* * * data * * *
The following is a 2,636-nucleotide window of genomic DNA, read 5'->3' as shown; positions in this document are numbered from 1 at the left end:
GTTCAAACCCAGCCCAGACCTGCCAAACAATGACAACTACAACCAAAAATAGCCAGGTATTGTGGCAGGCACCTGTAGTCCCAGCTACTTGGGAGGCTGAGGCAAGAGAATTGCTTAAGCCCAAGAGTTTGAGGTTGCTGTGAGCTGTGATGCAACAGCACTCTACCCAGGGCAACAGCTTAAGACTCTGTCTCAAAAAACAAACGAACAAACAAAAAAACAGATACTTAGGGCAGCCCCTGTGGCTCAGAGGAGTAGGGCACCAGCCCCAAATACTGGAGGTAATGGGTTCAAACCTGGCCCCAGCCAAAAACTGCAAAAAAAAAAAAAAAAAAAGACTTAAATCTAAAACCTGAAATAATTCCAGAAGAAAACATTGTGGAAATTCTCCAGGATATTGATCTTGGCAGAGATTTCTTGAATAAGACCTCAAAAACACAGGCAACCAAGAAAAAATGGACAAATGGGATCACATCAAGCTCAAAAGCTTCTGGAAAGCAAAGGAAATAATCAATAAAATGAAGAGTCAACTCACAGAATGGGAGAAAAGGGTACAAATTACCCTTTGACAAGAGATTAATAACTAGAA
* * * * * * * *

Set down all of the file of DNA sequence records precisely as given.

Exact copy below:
The following is a 2,636-nucleotide window of genomic DNA, read 5'->3' as shown; positions in this document are numbered from 1 at the left end:
GTTCAAACCCAGCCCAGACCTGCCAAACAATGACAACTACAACCAAAAATAGCCAGGTATTGTGGCAGGCACCTGTAGTCCCAGCTACTTGGGAGGCTGAGGCAAGAGAATTGCTTAAGCCCAAGAGTTTGAGGTTGCTGTGAGCTGTGATGCAACAGCACTCTACCCAGGGCAACAGCTTAAGACTCTGTCTCAAAAAACAAACGAACAAACAAAAAAACAGATACTTAGGGCAGCCCCTGTGGCTCAGAGGAGTAGGGCACCAGCCCCAAATACTGGAGGTAATGGGTTCAAACCTGGCCCCAGCCAAAAACTGCAAAAAAAAAAAAAAAAAAAGACTTAAATCTAAAACCTGAAATAATTCCAGAAGAAAACATTGTGGAAATTCTCCAGGATATTGATCTTGGCAGAGATTTCTTGAATAAGACCTCAAAAACACAGGCAACCAAGAAAAAATGGACAAATGGGATCACATCAAGCTCAAAAGCTTCTGGAAAGCAAAGGAAATAATCAATAAAATGAAGAGTCAACTCACAGAATGGGAGAAAAGGGTACAAATTACCCTTTGACAAGAGATTAATAACTAGAA